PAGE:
After graduating from Texas A&M the summer of 1960, Arnold and his family moved to England AFB in the central part of Louisiana, arriving just after the Fourth of July weekend.

Once again performing duties as a maintenance officer, Arnold was assigned to the maintenance squadron in the 401st Fighter Wing, but he was attached to 613th Tactical Fighter Squadron, for to maintain his flying proficiency and combat-ready status. Although many pilots would have groused about being in the maintenance squadron, for Arnold it was the best of all worlds. He loved overseeing the maintenance on the F-100s and as a bonus got more flying time than most of the other pilots – in addition to the flying he did to stay combat-ready, he had his pick of the maintenance test flights that occurred and also got to regularly ferry aircraft to and from a repair base in northern California, McClellan AFB.

Like his previous unit at Foster, the 613th spent much of the time on the road, and one month after he arrived in Louisiana, he deployed with his new unit to Greece for a NATO exercise. Before he left, he had to re-qualify in the F-100, which had undergone many changes in the two years he had been away. His first flight at England was in the new training version of the F-100, the “F” model, and shortly afterwards he checked out in the new “D” model. The biggest improvement in the F-100D was a set of flaps that helped to slow the airplane down for landing. Although a normal landing speed for the “C” model was nearly 200 mph, the “D” could land at a more pedestrian 170 mph, saving much wear and tear on both the airplane and the pilots.

Doesn’t look like there’s been any time so far for building airplanes …

Back to Engineering School as an Aggie

After returning from Mobile Zebra, Arnold found that the Air Force had accepted him to finish his degree, but like most things in the military, there was bad news along with the good. He had hoped to finish the degree at the University of Minnesota, but instead the Air Force had selected him to attend Texas A&M University in College Station. That wasn’t so bad, because College Station was only a short 3-hour move to the north, but the Air Force had also decided his major would be industrial engineering. Arnold had no idea what industrial engineering was, but it didn’t sound like it had anything to do with airplanes.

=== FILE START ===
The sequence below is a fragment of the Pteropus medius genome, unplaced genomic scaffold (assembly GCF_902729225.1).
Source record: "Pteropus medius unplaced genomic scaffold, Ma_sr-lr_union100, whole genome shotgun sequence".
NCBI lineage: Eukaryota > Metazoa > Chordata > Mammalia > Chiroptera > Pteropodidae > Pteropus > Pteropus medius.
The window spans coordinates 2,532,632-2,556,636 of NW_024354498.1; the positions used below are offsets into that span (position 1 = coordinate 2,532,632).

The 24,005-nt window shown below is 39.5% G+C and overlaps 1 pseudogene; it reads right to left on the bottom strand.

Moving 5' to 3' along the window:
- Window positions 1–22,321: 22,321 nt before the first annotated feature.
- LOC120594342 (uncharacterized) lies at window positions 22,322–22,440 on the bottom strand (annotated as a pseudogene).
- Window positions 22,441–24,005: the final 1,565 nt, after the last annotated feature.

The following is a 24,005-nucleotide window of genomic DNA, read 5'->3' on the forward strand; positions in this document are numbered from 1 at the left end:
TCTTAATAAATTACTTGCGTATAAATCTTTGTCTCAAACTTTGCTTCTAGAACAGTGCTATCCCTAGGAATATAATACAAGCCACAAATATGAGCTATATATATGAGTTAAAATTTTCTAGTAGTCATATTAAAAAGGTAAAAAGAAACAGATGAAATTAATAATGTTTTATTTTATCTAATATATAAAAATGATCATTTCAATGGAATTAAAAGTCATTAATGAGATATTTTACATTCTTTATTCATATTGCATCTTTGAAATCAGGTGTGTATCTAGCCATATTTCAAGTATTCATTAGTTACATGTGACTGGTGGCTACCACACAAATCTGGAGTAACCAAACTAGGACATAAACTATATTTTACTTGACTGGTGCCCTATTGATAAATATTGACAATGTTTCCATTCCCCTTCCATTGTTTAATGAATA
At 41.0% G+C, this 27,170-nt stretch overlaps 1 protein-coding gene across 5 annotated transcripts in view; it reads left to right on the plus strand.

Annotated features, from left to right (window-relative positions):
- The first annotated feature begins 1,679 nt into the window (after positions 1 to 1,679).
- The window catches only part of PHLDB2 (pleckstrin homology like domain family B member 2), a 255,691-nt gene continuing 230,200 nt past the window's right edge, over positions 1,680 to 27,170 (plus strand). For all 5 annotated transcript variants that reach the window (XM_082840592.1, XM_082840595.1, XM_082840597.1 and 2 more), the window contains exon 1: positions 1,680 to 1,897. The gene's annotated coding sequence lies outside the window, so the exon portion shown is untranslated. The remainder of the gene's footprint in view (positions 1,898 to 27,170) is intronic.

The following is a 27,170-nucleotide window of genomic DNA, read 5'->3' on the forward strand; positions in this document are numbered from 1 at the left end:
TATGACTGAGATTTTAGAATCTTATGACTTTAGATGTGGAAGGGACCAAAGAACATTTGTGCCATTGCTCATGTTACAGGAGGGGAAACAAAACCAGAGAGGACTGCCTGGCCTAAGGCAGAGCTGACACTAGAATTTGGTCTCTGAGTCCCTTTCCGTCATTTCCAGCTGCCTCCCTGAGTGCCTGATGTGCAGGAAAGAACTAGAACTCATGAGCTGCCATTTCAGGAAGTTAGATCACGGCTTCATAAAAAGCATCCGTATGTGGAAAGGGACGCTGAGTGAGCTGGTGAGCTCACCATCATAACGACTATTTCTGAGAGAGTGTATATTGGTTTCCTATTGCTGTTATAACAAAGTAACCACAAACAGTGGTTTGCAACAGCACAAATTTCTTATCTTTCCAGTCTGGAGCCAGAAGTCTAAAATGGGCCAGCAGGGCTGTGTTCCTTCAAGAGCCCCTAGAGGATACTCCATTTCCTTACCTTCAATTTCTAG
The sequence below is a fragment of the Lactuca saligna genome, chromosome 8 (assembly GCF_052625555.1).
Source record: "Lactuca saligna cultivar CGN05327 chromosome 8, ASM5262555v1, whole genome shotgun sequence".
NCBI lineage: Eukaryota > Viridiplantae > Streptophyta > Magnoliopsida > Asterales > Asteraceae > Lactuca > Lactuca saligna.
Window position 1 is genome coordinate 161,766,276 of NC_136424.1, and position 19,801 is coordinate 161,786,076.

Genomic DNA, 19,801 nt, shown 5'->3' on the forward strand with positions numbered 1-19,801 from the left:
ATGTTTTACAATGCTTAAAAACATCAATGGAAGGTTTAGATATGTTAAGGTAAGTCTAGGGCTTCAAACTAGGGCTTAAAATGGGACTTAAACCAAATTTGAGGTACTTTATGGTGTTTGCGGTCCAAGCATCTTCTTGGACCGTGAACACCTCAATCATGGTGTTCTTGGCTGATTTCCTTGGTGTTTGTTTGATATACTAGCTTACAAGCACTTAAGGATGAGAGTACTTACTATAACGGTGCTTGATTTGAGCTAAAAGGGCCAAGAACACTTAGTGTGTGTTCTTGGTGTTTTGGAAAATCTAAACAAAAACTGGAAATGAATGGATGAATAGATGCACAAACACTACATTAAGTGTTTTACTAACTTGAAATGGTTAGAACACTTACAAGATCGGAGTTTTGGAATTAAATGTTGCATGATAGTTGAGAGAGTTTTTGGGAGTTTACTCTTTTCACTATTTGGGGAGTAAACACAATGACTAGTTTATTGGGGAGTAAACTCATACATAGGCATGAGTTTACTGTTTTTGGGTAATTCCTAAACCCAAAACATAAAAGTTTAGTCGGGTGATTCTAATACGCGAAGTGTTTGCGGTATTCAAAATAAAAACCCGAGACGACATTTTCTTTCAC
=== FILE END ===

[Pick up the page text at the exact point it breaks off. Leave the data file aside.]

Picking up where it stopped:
After doing some research, he found that industrial engineering involves optimizing manufacturing and repair processes. The Air Force had selected him for the program because of his background as a mechanic. He decided the degree would be okay – it was still a degree and maybe he could take some aeronautical engineering courses as electives.

The growing family moved to College Station in July 1958 – a pregnant-again Colleen, a toddler and an infant, a cat, and a Stinson 108, the family airplane. They found an apartment near the school, and Arnold began brushing the cobwebs off the differential equations, physics, and aerodynamics courses he had last taken eight years earlier. Fortunately, the Air Force program paid for two years of college, so he was essentially repeating his junior year.

He first had to figure out his class schedule, so he went to see his academic adviser, a military officer. When Arnold said he wanted to take some aeronautical engineering classes, the adviser said, “Take anything you want. Just take one industrial engineering class to make it look good.”

“You mean I can change my major?”

“Sure,” said the adviser, “but you will still be listed as a maintenance officer, not as an engineer. Are you okay with that?”

Of course. Engineer, pilot, mechanic – it was his dream come true.

Arnold’s new routine included classes during the week and flying on the weekends. To maintain his military proficiency and flight pay, on Saturdays he flew T-33s at Bergstrom AFB near Austin, about two hours north of College Station. On Sundays, he took the family flying in the Stinson.When his third daughter was born, he sold the Stinson and bought  a Cessna 170. He had planned to buy a different airplane from a dealer in San Antonio, but when they arrived to look at the airplane, Colleen spotted the Cessna 170 and decided she had to have it instead. The photo below was actually taken in 1961.

Colleen and Girls Plane 1961 July

The Family Cessna 170 with Colleen and Daughters (Kathleen, Eileen, Maureen)
(Arnold Ebneter Personal Collection)

Next week, I’ll start talking about the design of the E-1!